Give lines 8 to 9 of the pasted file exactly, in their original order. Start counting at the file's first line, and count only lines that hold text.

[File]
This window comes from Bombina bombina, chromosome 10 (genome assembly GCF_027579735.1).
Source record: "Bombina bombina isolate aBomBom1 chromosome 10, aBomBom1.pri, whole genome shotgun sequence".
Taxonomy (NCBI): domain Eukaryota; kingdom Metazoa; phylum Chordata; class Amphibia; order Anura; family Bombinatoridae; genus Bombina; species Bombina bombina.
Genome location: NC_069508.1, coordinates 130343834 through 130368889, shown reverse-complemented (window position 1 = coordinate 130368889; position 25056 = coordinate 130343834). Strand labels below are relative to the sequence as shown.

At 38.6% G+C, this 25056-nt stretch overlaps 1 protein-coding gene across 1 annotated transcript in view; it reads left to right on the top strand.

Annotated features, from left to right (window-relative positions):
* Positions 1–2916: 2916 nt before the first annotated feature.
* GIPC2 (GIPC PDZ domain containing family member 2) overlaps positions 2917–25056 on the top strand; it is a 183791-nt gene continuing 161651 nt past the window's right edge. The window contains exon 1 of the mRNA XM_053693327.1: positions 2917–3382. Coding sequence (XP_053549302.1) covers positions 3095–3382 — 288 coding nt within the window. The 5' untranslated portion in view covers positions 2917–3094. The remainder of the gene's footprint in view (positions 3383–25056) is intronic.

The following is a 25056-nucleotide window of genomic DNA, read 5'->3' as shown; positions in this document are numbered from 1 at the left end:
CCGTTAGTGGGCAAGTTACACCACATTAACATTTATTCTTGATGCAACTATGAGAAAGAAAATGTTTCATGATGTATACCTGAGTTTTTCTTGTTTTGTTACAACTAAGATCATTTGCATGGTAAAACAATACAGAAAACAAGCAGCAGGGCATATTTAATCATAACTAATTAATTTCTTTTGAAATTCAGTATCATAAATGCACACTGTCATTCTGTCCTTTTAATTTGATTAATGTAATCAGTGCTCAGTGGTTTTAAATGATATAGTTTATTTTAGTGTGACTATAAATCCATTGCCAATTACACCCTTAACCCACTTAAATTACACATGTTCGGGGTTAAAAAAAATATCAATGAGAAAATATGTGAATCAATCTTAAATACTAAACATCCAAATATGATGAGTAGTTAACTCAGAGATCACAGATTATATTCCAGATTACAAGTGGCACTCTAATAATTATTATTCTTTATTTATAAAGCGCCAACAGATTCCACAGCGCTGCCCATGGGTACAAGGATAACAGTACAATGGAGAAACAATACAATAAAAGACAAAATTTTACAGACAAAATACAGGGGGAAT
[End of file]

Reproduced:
* GIPC2 (GIPC PDZ domain containing family member 2) overlaps positions 2917–25056 on the top strand; it is a 183791-nt gene continuing 161651 nt past the window's right edge. The window contains exon 1 of the mRNA XM_053693327.1: positions 2917–3382. Coding sequence (XP_053549302.1) covers positions 3095–3382 — 288 coding nt within the window. The 5' untranslated portion in view covers positions 2917–3094. The remainder of the gene's footprint in view (positions 3383–25056) is intronic.

The following is a 25056-nucleotide window of genomic DNA, read 5'->3' as shown; positions in this document are numbered from 1 at the left end: